Augustine also rejected the idea of an economic hierarchy within the Trinity. He claimed that the three persons of the Trinity "share the inseparable equality one substance present in divine unity". Because the three persons are one in their inner life, this means that for Augustine their works in the world are one. For this reason, it is an impossibility for Augustine to speak of the Father commanding and the Son obeying as if there could be a conflict of wills within the eternal Trinity.
John Calvin also spoke at length about the doctrine of the Trinity. Like Athanasius and Augustine before him, he concluded that Philippians 2:4-11 prescribed how scripture was to be read correctly. For him the Son's obedience is limited to the incarnation and is indicative of his true humanity assumed for human salvation.
Much of this work is summed up in the Athanasian Creed. This creed stresses the unity of the Trinity and the equality of the persons. It ascribes equal divinity, majesty, and authority to all three persons. All three are said to be "almighty" and "Lord" (no subordination in authority; "none is before or after another" (no hierarchical ordering); and "none is greater, or less than another" (no subordination in being or nature). Thus, since the divine persons of the Trinity act with one will, there is no possibility of hierarchy-inequality in the Trinity.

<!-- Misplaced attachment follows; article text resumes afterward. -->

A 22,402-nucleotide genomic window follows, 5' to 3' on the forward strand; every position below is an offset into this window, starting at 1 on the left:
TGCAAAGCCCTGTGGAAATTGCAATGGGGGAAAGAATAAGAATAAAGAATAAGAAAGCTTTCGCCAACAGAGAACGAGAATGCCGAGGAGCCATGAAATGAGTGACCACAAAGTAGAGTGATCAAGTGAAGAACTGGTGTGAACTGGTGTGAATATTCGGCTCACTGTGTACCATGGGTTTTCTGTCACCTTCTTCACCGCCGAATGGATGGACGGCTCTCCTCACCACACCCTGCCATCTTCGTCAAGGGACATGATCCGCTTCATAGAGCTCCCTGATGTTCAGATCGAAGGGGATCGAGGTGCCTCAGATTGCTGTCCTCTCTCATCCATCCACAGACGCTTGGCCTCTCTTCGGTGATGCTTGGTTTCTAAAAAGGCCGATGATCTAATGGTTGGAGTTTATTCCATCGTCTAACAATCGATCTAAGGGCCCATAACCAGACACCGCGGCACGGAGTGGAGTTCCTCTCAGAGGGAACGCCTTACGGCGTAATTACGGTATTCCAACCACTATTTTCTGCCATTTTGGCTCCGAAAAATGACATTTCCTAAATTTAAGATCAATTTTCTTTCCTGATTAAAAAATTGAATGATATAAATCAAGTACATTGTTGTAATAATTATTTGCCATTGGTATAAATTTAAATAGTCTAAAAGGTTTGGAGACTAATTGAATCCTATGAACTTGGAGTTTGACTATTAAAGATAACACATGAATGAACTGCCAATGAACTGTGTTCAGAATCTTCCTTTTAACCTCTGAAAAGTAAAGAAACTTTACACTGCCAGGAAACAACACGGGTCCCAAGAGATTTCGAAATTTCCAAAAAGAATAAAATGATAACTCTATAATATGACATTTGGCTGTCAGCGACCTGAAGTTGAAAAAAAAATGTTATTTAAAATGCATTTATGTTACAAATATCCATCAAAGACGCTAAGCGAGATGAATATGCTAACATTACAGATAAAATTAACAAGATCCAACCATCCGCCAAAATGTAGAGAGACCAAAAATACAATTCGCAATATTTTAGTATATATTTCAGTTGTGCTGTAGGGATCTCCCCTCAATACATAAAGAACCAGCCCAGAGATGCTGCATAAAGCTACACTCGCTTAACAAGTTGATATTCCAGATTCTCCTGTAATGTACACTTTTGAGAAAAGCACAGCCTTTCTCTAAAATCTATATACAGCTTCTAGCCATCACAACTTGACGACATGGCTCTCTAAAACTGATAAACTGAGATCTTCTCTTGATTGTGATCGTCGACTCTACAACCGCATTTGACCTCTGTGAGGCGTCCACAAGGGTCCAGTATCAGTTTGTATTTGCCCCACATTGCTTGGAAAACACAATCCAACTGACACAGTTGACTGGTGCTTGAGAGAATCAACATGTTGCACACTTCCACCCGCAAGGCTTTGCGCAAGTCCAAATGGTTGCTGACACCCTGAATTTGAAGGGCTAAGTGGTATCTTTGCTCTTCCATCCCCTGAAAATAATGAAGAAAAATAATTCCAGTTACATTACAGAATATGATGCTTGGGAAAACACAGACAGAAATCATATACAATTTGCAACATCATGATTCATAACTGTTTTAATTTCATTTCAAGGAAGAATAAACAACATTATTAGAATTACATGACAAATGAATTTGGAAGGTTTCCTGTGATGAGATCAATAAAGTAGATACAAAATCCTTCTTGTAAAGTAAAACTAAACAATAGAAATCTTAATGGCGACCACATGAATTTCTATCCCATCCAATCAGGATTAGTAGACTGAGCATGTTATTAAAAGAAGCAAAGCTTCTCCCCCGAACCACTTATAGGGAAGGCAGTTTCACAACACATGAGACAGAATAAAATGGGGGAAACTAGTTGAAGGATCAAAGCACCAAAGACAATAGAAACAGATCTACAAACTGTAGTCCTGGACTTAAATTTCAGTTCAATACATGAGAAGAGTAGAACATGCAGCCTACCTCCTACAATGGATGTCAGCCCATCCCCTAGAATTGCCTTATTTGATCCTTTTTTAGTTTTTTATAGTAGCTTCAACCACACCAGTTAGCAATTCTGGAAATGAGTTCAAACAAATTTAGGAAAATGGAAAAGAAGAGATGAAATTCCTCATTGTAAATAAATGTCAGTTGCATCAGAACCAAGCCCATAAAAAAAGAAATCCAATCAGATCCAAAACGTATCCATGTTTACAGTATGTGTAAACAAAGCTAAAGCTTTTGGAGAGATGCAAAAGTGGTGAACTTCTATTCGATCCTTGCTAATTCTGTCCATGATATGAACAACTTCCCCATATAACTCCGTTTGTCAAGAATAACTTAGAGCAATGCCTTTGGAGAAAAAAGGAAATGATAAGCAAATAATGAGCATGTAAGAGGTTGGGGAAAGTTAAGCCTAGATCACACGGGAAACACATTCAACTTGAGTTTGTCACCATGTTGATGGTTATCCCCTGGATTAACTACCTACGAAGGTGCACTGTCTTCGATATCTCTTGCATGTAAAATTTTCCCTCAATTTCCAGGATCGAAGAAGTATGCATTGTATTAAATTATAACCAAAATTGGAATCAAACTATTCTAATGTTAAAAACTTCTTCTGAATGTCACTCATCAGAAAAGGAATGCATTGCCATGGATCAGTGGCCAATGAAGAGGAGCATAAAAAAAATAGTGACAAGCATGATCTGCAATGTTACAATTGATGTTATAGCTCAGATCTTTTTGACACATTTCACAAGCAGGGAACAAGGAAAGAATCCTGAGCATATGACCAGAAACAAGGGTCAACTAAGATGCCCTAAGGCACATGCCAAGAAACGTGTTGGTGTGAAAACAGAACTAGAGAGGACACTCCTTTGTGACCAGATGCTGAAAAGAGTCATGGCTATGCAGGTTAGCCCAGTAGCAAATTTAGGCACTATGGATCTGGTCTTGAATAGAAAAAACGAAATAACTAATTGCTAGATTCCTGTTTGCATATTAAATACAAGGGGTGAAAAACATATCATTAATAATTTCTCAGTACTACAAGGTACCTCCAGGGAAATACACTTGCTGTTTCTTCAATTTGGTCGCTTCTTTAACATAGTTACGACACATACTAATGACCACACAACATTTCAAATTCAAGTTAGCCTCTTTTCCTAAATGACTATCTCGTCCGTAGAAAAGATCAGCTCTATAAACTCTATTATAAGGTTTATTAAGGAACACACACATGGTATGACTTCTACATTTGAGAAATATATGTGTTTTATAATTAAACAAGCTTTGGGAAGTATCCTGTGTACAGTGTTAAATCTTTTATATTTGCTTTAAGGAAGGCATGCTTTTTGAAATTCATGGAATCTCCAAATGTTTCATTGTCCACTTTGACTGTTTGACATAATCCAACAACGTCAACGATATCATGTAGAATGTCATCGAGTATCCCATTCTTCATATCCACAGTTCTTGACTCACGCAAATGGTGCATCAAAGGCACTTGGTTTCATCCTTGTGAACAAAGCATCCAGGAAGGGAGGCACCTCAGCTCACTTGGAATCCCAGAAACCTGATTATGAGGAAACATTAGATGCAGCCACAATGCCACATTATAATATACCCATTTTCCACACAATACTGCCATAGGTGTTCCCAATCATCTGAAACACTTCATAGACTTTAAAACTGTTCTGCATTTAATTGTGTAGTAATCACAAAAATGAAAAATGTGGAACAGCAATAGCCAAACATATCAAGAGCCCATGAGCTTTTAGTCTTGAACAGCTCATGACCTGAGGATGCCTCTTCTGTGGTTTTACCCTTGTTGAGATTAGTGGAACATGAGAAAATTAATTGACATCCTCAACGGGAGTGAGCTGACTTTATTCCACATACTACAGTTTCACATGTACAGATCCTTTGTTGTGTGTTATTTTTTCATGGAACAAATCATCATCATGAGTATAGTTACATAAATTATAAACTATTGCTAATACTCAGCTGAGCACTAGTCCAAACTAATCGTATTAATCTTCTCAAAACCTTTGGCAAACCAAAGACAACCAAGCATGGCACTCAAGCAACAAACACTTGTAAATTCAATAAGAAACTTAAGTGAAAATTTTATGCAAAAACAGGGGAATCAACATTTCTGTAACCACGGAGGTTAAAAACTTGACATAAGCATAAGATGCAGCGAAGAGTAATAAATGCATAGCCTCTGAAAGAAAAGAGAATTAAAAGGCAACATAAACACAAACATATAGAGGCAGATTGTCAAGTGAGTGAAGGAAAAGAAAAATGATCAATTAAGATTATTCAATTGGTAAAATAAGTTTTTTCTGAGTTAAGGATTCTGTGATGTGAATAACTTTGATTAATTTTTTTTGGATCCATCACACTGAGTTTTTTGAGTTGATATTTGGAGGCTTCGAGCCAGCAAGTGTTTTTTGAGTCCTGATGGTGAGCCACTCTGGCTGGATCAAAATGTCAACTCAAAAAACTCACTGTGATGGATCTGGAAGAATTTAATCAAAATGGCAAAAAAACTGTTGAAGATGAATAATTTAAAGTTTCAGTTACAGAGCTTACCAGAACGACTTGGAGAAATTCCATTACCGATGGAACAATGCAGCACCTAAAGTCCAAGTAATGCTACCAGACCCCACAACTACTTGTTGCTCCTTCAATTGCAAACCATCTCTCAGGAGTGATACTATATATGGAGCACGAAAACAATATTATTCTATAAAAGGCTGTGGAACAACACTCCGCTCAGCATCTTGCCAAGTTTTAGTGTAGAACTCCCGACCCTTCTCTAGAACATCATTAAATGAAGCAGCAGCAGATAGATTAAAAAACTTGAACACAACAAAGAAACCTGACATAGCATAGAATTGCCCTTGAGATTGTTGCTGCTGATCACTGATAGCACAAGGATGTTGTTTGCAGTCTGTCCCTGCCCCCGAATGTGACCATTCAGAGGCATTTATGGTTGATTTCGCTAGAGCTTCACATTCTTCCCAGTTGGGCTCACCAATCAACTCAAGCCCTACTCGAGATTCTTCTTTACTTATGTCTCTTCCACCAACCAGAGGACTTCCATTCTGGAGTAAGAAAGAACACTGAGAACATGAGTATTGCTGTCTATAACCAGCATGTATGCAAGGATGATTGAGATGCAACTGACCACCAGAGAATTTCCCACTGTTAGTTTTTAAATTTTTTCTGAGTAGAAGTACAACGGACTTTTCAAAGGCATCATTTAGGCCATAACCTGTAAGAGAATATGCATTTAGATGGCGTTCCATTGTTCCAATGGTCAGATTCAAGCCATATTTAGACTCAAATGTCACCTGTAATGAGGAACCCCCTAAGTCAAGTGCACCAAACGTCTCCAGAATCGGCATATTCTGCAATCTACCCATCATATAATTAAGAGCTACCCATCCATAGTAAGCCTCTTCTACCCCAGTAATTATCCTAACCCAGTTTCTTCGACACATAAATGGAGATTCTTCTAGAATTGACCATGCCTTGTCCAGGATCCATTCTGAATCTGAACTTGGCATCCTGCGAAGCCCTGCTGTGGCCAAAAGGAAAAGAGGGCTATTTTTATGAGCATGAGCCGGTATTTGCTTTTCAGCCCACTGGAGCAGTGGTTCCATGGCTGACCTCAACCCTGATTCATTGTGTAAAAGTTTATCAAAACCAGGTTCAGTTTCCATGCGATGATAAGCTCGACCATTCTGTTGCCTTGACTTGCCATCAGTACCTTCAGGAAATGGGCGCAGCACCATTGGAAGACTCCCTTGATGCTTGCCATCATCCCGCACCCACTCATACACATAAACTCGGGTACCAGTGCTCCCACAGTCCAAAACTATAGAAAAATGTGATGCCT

Since the 1980s, some evangelical theologians have come to the conclusion that the members of the Trinity may be economically unequal while remaining ontologically equal. This theory was put forward by George W. Knight III in his 1977 book The New Testament Teaching on the Role Relationship of Men and Women, states that the Son of God is eternally subordinated in authority to God the Father. This conclusion was used as a means of supporting the main thesis of his book: that women are permanently subordinated in authority to their husbands in the home and to male leaders in the church, despite being ontologically equal. Subscribers to this theory insist that the Father has the role of giving commands and the Son has the role of obeying them."